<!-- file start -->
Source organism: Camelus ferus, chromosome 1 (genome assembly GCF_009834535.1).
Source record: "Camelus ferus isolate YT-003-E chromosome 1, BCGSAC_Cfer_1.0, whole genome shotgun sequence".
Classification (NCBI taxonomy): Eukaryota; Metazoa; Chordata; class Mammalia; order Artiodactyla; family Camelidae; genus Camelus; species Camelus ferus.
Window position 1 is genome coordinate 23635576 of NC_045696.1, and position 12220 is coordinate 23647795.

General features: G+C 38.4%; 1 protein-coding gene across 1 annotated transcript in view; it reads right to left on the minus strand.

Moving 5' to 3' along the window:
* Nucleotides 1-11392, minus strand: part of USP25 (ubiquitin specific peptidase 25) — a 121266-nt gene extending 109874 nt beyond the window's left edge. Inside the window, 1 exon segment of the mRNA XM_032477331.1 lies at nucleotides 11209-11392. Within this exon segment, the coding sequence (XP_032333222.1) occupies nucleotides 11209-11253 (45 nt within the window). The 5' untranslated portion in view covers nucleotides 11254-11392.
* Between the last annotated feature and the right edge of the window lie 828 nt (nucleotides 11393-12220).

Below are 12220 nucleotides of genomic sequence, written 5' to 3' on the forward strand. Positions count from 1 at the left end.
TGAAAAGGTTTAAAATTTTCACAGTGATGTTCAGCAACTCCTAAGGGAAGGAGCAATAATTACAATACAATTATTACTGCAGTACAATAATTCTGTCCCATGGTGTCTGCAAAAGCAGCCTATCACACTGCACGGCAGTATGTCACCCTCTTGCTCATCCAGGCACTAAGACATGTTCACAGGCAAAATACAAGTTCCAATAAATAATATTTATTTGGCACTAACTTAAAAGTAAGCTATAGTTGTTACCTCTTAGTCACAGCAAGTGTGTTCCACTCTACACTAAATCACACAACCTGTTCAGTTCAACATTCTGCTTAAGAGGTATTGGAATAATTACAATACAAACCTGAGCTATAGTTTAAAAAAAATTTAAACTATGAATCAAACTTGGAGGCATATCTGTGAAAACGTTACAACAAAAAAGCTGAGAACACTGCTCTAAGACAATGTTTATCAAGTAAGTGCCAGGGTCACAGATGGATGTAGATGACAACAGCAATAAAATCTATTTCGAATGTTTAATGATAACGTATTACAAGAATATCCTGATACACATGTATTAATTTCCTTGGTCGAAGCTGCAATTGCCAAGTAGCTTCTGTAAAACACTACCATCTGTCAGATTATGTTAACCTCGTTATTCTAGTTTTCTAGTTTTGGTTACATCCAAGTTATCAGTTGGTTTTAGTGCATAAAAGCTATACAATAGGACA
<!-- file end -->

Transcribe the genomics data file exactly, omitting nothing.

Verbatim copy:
Source organism: Camelus ferus, chromosome 1 (genome assembly GCF_009834535.1).
Source record: "Camelus ferus isolate YT-003-E chromosome 1, BCGSAC_Cfer_1.0, whole genome shotgun sequence".
Classification (NCBI taxonomy): Eukaryota; Metazoa; Chordata; class Mammalia; order Artiodactyla; family Camelidae; genus Camelus; species Camelus ferus.
Window position 1 is genome coordinate 23635576 of NC_045696.1, and position 12220 is coordinate 23647795.

General features: G+C 38.4%; 1 protein-coding gene across 1 annotated transcript in view; it reads right to left on the minus strand.

Moving 5' to 3' along the window:
* Nucleotides 1-11392, minus strand: part of USP25 (ubiquitin specific peptidase 25) — a 121266-nt gene extending 109874 nt beyond the window's left edge. Inside the window, 1 exon segment of the mRNA XM_032477331.1 lies at nucleotides 11209-11392. Within this exon segment, the coding sequence (XP_032333222.1) occupies nucleotides 11209-11253 (45 nt within the window). The 5' untranslated portion in view covers nucleotides 11254-11392.
* Between the last annotated feature and the right edge of the window lie 828 nt (nucleotides 11393-12220).

Below are 12220 nucleotides of genomic sequence, written 5' to 3' on the forward strand. Positions count from 1 at the left end.
TGAAAAGGTTTAAAATTTTCACAGTGATGTTCAGCAACTCCTAAGGGAAGGAGCAATAATTACAATACAATTATTACTGCAGTACAATAATTCTGTCCCATGGTGTCTGCAAAAGCAGCCTATCACACTGCACGGCAGTATGTCACCCTCTTGCTCATCCAGGCACTAAGACATGTTCACAGGCAAAATACAAGTTCCAATAAATAATATTTATTTGGCACTAACTTAAAAGTAAGCTATAGTTGTTACCTCTTAGTCACAGCAAGTGTGTTCCACTCTACACTAAATCACACAACCTGTTCAGTTCAACATTCTGCTTAAGAGGTATTGGAATAATTACAATACAAACCTGAGCTATAGTTTAAAAAAAATTTAAACTATGAATCAAACTTGGAGGCATATCTGTGAAAACGTTACAACAAAAAAGCTGAGAACACTGCTCTAAGACAATGTTTATCAAGTAAGTGCCAGGGTCACAGATGGATGTAGATGACAACAGCAATAAAATCTATTTCGAATGTTTAATGATAACGTATTACAAGAATATCCTGATACACATGTATTAATTTCCTTGGTCGAAGCTGCAATTGCCAAGTAGCTTCTGTAAAACACTACCATCTGTCAGATTATGTTAACCTCGTTATTCTAGTTTTCTAGTTTTGGTTACATCCAAGTTATCAGTTGGTTTTAGTGCATAAAAGCTATACAATAGGACA